Highlights from last week’s China business news: Typhoon Wipha misses Shanghai despite dire predictions, gets pooh-poohed; China Construction Bank leads the way for banking stocks.
What’s that persistent rumbling sound?
It isn’t Typhoon Wipha, which missed Shanghai after dire warnings from the meteorologists in Xujiahui. It’s hungry hungry China, which has an apparently unlimited appetite for commodities. This week, Beijing struck a massive US$5 billion deal with the Democratic Republic of Congo for mineral resources in exchange for infrastructure projects and loans, China Shenhua said it was eyeing coal mines in Indonesia and Australia and the first phase of Russia’s electricity transfer program began. And let’s not forget the record agreement PetroChina made with Woodside during the APEC summit last week. You can be sure that China will be returning to the commodities buffet table – much to the delight of shady regimes, mining and oil executives and traders everywhere.
The banking stocks boom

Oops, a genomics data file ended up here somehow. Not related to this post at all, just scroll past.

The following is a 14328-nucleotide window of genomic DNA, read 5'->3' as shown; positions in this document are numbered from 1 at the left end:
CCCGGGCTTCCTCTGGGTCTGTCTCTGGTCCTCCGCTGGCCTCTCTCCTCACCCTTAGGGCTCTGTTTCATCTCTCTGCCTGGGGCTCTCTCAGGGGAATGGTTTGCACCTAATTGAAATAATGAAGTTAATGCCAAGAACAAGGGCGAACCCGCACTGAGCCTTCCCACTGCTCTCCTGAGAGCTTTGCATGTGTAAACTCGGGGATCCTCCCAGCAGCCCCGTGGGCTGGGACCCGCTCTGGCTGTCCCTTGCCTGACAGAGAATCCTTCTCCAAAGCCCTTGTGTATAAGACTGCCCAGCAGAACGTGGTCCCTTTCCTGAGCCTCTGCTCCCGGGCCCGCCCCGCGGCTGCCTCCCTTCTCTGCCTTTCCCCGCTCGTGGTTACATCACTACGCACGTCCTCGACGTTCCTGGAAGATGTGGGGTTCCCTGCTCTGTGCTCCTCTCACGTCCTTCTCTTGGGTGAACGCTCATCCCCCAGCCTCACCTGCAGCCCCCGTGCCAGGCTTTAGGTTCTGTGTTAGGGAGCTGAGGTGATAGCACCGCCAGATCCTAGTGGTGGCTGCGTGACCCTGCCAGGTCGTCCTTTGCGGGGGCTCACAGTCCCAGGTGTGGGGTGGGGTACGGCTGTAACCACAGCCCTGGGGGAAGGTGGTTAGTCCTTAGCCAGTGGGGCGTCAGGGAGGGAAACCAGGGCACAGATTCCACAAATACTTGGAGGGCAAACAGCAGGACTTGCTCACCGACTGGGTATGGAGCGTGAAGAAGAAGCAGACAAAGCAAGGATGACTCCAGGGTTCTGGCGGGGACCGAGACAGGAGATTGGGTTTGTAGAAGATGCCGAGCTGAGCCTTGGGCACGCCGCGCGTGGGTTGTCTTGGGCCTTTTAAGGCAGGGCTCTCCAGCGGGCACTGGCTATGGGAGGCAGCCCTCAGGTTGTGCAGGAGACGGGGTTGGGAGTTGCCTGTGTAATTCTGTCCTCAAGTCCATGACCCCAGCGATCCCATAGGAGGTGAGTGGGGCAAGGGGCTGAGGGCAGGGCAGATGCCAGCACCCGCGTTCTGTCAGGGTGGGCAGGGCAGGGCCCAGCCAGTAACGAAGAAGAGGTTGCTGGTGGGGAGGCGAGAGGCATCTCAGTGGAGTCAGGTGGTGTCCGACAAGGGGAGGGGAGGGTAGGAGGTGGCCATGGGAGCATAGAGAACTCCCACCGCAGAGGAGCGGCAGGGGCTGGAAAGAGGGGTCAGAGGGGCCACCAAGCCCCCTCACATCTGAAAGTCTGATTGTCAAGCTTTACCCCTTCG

China Construction Bank set a new A-share record with its US$7.72 billion IPO in Shanghai this week, making it the third of China’s "big four" banks to list on a mainland exchange. It smashed Industrial and Commercial Bank of China’s previous record of US$6.2 billion (although it can still proudly lay claim to the world’s largest IPO with its US$20 billion dual listing last year). CCB’s listing leaves the Agricultural Bank of China as the only major bank that remains unlisted, although a restructuring is planned to be completed this year that will enable it to go public soon after. China’s city banks, meanwhile, have been getting in on the A-share frenzy as well. After successful IPOs from Bank of Nanjing and others in July, the country’s largest city bank, Bank of Beijing (just call it BOB), surged in its stock market debut this week. BOB prices rose 81% on its first day of trading in Shanghai. Just days before that, however, the central bank vice governor warned against reckless lending, noting that loans for the first eight months of the year had almost equaled last year’s total amount of US$423 billion. The banking stock boom, however, will likely drown out the voice of reason.
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